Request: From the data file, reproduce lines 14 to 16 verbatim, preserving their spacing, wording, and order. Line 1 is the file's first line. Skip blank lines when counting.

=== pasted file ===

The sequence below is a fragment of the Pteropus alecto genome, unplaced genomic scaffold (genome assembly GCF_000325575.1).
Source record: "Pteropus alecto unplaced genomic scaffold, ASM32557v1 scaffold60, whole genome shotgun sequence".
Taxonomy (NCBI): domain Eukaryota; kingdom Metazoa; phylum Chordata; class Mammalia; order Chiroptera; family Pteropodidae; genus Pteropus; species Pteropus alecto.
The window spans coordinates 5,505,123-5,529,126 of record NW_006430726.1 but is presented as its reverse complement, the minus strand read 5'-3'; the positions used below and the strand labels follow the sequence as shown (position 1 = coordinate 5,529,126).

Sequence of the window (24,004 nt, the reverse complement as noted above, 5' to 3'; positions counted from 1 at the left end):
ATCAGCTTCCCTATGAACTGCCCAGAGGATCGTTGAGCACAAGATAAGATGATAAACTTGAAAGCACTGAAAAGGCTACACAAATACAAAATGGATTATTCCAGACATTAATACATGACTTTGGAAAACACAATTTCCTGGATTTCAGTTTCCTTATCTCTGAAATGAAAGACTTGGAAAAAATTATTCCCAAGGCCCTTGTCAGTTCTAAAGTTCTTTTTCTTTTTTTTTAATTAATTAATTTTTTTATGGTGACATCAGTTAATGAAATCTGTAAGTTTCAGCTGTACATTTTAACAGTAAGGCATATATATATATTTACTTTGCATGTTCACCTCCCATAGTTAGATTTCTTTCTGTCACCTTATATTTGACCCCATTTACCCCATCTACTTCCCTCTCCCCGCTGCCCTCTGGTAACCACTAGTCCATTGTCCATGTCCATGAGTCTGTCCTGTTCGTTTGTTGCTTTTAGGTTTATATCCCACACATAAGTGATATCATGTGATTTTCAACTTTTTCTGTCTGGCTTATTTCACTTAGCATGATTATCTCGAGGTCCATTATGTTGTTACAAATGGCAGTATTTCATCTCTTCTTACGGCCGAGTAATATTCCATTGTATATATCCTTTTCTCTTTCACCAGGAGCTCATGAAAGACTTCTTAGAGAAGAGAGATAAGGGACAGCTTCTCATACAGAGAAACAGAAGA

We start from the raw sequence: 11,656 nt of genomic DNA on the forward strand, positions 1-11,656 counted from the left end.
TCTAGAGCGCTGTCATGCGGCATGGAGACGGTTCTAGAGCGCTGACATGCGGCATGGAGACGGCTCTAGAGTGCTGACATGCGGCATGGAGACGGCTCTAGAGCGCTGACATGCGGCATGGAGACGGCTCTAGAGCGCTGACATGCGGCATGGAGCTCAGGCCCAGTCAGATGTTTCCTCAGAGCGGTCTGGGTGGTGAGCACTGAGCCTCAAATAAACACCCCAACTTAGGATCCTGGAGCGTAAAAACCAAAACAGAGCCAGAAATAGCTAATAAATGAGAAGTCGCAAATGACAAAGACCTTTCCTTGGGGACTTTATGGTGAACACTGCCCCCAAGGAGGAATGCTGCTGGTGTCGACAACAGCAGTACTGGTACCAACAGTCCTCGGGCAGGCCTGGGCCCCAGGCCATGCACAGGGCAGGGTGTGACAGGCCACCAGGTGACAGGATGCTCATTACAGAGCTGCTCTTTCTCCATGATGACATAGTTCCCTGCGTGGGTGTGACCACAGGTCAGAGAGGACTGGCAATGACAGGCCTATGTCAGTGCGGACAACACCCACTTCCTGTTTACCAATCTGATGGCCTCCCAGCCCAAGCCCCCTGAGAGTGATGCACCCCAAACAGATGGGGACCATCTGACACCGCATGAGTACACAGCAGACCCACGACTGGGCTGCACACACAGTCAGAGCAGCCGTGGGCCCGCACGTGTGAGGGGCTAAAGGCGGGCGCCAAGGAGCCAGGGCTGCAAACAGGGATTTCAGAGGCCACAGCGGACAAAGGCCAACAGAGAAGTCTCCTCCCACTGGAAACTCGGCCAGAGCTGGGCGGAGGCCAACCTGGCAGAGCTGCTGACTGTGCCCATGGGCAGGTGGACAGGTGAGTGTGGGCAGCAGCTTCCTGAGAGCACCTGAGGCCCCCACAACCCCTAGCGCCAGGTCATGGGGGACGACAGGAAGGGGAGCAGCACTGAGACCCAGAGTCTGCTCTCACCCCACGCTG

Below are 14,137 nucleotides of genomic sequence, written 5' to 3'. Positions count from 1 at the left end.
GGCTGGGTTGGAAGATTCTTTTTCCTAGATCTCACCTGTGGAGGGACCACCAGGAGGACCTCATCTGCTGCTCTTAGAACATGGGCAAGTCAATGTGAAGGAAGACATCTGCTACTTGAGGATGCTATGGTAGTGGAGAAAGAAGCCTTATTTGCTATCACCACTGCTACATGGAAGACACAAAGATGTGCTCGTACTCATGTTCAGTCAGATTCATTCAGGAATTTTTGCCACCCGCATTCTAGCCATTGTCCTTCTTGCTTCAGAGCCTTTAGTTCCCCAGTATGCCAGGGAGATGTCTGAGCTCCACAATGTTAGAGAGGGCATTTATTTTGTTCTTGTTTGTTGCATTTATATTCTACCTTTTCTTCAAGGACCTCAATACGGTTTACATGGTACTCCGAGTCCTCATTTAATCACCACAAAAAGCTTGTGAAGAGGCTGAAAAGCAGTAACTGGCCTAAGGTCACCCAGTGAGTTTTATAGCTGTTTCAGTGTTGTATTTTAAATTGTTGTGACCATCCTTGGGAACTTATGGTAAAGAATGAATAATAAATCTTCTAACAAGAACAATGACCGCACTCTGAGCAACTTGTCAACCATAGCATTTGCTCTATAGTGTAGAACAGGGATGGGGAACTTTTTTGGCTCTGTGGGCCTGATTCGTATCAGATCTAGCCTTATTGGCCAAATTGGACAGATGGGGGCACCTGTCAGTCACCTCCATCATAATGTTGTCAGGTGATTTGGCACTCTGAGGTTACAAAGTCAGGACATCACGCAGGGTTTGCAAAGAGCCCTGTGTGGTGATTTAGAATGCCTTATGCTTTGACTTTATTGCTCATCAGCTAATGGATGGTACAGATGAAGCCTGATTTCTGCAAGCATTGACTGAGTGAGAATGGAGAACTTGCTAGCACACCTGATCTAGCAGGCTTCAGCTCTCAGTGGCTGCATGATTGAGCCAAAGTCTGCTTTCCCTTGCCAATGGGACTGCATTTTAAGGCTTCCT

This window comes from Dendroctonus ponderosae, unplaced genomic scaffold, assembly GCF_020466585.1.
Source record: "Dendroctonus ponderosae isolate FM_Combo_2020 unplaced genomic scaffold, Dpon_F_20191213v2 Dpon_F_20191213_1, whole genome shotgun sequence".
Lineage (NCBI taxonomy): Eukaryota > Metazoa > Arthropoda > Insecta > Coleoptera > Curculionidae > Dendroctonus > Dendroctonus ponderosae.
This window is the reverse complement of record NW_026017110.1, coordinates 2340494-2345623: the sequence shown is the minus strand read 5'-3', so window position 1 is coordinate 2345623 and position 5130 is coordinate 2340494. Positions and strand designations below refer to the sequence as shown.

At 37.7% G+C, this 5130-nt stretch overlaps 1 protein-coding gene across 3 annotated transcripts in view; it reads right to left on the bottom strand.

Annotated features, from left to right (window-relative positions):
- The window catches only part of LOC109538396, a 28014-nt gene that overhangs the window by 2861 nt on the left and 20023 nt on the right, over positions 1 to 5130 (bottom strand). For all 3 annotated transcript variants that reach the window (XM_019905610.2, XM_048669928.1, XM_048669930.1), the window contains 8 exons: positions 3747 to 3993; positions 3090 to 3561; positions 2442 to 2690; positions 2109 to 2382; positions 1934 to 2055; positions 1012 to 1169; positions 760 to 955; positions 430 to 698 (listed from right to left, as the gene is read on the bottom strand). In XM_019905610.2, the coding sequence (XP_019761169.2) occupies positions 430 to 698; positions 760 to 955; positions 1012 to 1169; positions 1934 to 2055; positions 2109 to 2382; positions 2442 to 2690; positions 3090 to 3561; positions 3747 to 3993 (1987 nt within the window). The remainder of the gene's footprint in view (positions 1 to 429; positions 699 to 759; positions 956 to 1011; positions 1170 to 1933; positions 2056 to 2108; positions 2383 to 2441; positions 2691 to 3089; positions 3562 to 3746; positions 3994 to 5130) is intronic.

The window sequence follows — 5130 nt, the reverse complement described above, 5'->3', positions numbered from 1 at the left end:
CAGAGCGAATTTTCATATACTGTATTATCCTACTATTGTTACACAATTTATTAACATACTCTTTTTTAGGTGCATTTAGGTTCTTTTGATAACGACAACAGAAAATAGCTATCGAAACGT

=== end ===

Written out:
This window is the reverse complement of record NW_026017110.1, coordinates 2340494-2345623: the sequence shown is the minus strand read 5'-3', so window position 1 is coordinate 2345623 and position 5130 is coordinate 2340494. Positions and strand designations below refer to the sequence as shown.

At 37.7% G+C, this 5130-nt stretch overlaps 1 protein-coding gene across 3 annotated transcripts in view; it reads right to left on the bottom strand.

Annotated features, from left to right (window-relative positions):